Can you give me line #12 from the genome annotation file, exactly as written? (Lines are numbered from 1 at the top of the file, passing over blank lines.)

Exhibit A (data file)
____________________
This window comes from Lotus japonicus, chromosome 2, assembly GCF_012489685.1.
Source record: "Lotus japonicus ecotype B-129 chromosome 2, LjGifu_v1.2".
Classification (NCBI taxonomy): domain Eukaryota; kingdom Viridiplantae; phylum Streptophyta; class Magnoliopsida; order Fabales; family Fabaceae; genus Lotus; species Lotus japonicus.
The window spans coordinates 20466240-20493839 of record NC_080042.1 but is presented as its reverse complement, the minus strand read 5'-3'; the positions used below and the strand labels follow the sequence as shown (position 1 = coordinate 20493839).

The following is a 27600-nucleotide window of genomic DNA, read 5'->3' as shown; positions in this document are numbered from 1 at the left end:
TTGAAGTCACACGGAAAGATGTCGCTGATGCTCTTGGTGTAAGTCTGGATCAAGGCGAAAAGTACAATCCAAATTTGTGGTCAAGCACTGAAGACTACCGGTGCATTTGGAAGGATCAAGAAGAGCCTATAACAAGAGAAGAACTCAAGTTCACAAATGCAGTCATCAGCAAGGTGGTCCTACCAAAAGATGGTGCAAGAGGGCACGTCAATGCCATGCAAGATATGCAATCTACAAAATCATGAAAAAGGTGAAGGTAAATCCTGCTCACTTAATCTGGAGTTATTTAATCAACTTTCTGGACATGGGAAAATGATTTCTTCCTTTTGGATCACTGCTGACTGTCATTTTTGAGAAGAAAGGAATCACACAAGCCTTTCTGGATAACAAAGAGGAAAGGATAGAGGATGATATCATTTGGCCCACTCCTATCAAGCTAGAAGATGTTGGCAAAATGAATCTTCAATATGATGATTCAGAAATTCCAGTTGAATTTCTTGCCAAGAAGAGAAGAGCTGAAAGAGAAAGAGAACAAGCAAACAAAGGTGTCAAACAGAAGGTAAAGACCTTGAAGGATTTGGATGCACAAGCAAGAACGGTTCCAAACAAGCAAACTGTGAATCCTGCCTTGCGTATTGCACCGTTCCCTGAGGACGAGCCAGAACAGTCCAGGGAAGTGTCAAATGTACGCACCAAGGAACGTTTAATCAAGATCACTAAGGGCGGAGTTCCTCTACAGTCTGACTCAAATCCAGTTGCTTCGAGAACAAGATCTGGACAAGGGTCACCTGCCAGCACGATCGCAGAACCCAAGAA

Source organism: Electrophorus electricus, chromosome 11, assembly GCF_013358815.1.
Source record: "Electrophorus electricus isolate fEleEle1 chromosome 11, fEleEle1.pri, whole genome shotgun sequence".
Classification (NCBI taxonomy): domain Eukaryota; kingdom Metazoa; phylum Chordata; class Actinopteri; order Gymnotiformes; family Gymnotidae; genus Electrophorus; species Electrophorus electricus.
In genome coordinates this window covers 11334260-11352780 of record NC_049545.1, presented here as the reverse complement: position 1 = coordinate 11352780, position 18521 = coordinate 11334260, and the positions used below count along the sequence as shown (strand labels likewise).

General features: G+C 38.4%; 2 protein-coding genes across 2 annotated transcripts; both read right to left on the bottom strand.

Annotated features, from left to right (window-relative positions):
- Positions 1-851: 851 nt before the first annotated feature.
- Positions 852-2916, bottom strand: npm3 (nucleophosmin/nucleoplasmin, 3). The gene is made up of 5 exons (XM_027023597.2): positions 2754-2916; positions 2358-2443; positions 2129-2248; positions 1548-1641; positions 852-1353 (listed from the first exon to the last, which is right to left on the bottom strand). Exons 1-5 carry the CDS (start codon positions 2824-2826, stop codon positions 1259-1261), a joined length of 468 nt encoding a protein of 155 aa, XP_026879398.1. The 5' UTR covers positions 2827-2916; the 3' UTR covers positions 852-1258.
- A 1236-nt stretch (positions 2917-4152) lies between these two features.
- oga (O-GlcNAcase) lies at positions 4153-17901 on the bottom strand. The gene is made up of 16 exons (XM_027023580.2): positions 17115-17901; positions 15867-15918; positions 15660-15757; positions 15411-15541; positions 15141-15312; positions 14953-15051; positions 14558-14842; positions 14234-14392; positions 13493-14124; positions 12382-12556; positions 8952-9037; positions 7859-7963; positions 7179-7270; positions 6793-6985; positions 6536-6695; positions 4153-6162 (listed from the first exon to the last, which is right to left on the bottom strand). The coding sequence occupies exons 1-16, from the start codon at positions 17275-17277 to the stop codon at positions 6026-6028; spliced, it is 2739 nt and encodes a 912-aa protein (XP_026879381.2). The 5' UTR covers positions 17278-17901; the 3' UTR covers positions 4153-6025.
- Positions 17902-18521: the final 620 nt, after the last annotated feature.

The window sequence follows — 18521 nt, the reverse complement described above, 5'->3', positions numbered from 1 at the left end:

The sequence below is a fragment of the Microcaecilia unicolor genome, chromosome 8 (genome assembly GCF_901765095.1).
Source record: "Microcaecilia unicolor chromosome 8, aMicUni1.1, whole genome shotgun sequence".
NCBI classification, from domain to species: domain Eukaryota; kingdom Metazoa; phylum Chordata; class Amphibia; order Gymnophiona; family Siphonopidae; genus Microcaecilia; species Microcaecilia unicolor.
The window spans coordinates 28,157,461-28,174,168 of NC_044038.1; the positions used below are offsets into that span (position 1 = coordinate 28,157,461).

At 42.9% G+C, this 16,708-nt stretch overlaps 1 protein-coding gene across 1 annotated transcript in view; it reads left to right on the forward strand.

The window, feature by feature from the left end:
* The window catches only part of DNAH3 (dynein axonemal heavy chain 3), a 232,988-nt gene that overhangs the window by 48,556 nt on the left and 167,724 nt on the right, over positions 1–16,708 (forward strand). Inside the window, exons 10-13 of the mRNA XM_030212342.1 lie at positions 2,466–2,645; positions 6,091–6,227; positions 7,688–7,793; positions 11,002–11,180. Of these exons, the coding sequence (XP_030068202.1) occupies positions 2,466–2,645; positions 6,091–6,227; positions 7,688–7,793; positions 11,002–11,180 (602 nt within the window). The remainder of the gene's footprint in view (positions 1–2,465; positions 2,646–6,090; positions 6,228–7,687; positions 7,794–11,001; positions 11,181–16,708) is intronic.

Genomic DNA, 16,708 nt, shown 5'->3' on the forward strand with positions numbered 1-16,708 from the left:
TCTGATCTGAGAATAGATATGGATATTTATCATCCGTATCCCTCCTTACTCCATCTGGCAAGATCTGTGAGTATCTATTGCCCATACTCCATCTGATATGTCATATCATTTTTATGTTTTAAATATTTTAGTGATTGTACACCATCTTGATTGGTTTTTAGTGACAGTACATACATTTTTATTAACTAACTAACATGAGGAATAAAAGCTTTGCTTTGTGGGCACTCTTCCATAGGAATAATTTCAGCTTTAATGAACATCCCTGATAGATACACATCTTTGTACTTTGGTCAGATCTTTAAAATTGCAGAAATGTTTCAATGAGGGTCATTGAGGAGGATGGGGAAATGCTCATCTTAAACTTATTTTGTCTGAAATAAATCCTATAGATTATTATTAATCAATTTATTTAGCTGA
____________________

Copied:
Annotated features, from left to right (window-relative positions):